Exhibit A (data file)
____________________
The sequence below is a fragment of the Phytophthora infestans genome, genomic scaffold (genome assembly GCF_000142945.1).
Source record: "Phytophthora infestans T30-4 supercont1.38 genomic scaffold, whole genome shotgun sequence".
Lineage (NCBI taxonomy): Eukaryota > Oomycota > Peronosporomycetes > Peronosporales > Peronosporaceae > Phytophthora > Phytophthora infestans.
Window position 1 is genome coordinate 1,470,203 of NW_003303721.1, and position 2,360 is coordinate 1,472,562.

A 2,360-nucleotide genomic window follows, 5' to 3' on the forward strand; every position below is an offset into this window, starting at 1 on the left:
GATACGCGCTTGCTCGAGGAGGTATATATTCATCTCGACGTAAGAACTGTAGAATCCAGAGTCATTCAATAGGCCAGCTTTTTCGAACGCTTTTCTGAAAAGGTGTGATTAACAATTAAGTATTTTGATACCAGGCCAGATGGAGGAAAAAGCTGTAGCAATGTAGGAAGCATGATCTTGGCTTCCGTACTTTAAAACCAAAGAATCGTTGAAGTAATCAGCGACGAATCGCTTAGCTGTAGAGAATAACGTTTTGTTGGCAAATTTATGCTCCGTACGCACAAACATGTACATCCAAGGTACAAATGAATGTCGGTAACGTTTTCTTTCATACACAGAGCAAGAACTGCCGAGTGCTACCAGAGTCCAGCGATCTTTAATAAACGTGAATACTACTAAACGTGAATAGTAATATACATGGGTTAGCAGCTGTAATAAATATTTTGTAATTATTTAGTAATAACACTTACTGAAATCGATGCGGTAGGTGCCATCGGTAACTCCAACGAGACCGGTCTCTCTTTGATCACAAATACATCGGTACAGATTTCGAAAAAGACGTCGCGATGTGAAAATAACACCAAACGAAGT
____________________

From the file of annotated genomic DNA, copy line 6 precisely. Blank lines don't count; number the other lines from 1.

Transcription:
GATACGCGCTTGCTCGAGGAGGTATATATTCATCTCGACGTAAGAACTGTAGAATCCAGAGTCATTCAATAGGCCAGCTTTTTCGAACGCTTTTCTGAAAAGGTGTGATTAACAATTAAGTATTTTGATACCAGGCCAGATGGAGGAAAAAGCTGTAGCAATGTAGGAAGCATGATCTTGGCTTCCGTACTTTAAAACCAAAGAATCGTTGAAGTAATCAGCGACGAATCGCTTAGCTGTAGAGAATAACGTTTTGTTGGCAAATTTATGCTCCGTACGCACAAACATGTACATCCAAGGTACAAATGAATGTCGGTAACGTTTTCTTTCATACACAGAGCAAGAACTGCCGAGTGCTACCAGAGTCCAGCGATCTTTAATAAACGTGAATACTACTAAACGTGAATAGTAATATACATGGGTTAGCAGCTGTAATAAATATTTTGTAATTATTTAGTAATAACACTTACTGAAATCGATGCGGTAGGTGCCATCGGTAACTCCAACGAGACCGGTCTCTCTTTGATCACAAATACATCGGTACAGATTTCGAAAAAGACGTCGCGATGTGAAAATAACACCAAACGAAGT